So along with the numerous changes and amendments now in place for the launch of the WTA's Roadmap 2010 next season (why don't they just change it to 'Roadmap 2009' already?!) there is an additional element being rolled out: "user pays" medical timeouts.
Essentially, the Tour's governing body "intends to cap the number of occasions players are permitted to call a trainer on court for an extended consultation and issue bills for any excess." How do they intend to do this? They have installed a cap of 6 or 7 medical time-outs for the year and plan to charge a 'nominal' fee, ranging from $100 at a smaller tourney to $500 at the biggest, for anything above the cap. However, the four majors will be exempt from the "user pays" system.
WTA vice-president of operations Peter Johnston explains:
We understand that medical time-outs can be legitimate but we want to make sure that players are conscious of how many they're using up throughout the year, so we're looking to find a system of capping them during the season.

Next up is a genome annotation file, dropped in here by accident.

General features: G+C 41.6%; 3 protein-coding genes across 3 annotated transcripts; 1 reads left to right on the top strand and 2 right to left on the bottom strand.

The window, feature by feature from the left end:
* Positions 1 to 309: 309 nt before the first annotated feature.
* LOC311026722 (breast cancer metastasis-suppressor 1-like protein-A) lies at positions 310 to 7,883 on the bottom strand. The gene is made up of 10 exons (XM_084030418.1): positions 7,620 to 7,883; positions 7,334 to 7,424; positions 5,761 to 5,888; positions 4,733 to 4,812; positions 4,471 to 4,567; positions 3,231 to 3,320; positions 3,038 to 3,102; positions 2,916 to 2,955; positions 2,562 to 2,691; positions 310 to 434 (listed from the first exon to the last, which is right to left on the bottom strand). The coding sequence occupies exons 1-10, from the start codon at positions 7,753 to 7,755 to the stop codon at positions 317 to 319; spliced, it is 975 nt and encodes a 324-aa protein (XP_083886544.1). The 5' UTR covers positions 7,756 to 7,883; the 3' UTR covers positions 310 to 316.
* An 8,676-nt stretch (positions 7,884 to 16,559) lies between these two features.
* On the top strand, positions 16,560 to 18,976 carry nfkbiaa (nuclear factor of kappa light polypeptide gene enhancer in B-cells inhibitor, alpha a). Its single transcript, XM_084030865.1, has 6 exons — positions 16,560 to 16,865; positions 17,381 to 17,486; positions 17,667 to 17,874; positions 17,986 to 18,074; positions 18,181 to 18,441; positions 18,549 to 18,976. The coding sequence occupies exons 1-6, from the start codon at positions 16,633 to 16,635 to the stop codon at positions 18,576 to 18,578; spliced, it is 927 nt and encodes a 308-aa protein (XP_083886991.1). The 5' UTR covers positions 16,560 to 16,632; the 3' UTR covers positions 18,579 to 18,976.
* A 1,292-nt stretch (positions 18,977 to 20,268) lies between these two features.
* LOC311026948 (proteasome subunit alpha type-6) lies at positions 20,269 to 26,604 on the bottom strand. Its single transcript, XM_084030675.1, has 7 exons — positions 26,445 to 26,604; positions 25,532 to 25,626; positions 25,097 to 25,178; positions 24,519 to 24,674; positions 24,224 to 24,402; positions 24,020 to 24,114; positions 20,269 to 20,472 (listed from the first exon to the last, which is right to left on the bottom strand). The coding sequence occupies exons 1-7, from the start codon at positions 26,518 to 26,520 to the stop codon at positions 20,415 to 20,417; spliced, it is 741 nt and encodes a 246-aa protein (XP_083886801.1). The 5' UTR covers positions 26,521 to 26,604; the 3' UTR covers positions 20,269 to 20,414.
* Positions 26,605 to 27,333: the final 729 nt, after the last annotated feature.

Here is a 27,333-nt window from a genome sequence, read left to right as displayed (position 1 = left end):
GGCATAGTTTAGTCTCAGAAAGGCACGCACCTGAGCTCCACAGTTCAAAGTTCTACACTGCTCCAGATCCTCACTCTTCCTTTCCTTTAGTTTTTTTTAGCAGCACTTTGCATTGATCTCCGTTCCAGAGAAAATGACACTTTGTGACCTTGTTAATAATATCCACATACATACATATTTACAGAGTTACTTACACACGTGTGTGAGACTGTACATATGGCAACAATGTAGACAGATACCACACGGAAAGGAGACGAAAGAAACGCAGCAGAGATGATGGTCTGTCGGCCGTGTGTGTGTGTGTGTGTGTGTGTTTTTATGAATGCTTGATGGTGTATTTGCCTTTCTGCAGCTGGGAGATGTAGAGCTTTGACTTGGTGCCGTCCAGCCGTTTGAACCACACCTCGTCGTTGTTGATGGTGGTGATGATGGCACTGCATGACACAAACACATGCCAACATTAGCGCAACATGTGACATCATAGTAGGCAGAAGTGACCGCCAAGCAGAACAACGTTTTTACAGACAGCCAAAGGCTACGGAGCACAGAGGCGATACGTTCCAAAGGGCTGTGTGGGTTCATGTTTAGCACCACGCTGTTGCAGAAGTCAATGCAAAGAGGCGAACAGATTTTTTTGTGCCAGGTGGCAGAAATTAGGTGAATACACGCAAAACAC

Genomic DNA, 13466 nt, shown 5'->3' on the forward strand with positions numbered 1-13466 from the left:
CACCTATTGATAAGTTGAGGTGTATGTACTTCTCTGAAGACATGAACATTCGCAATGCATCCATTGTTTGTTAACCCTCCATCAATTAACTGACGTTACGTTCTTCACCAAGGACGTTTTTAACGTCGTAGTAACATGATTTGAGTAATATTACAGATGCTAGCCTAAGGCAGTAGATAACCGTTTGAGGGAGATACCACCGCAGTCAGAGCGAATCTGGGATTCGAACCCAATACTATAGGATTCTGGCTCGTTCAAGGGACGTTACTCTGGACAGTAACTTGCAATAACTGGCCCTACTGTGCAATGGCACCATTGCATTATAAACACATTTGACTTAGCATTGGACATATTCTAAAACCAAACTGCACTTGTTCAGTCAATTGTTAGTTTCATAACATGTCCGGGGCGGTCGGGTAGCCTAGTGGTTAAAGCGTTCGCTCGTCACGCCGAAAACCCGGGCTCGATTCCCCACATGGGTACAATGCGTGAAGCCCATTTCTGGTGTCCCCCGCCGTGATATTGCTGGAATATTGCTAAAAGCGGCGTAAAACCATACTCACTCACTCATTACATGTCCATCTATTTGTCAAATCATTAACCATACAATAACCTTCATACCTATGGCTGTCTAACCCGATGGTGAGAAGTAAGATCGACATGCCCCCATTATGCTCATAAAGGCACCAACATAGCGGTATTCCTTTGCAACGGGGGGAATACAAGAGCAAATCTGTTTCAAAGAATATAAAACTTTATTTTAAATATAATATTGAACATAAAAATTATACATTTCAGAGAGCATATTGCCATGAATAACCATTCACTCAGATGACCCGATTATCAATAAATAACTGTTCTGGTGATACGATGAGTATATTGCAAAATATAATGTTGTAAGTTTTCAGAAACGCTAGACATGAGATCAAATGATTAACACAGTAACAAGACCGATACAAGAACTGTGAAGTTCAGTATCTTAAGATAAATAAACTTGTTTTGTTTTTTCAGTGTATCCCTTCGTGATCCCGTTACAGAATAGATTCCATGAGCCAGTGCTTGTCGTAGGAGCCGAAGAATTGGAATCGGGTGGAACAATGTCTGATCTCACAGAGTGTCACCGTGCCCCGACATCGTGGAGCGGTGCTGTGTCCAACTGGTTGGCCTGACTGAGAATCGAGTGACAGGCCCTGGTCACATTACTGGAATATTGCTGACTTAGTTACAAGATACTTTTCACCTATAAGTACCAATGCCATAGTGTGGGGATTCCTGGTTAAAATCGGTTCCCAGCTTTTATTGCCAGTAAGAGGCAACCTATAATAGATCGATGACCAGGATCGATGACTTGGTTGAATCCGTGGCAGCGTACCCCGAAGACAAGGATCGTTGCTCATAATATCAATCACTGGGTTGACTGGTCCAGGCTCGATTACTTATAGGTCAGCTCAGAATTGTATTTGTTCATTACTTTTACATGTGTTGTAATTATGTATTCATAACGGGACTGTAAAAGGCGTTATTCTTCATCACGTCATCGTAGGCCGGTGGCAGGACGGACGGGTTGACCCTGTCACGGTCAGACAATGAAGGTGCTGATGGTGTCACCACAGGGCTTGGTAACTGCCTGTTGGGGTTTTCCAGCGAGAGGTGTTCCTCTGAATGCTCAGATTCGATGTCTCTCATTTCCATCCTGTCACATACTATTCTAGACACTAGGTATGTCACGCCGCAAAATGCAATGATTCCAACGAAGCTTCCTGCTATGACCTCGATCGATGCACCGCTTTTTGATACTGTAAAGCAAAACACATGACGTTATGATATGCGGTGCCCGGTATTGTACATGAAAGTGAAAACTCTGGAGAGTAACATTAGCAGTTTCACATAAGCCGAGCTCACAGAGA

It would trigger what we'd call a service fee. It's a sports science and health issue, so it's almost like a pay-per-view. You can keep using them, but you pay for them, and the amount would depend on the level of the event. It's not about us revenue-raising, it's more just a mindset — like, 'Hey, checkpoint, you've triggered this. Are they all legitimate?' It discourages the practice of, 'I'm feeling a bit weary, I might take a medical time-out'.The Tour plans on reinvesting the fees into sports science services and the players council was described as "being supportive" of the idea.
I agree something finally needed to be done to curb these annoyingly unwarranted mid-match trainer calls but it always bothers me when there isn't consistency across the board and certain tourneys get exempt. Plus, I'm not sure the top lady ballers, who usually grab the most attention with these incessant calls for the trainer, will stop when the fees are miniscule relative to what they're earning overall.
But I imagine somewhere in the world Jelena Jankovic is saving her pennies just in case.
(image via Getty)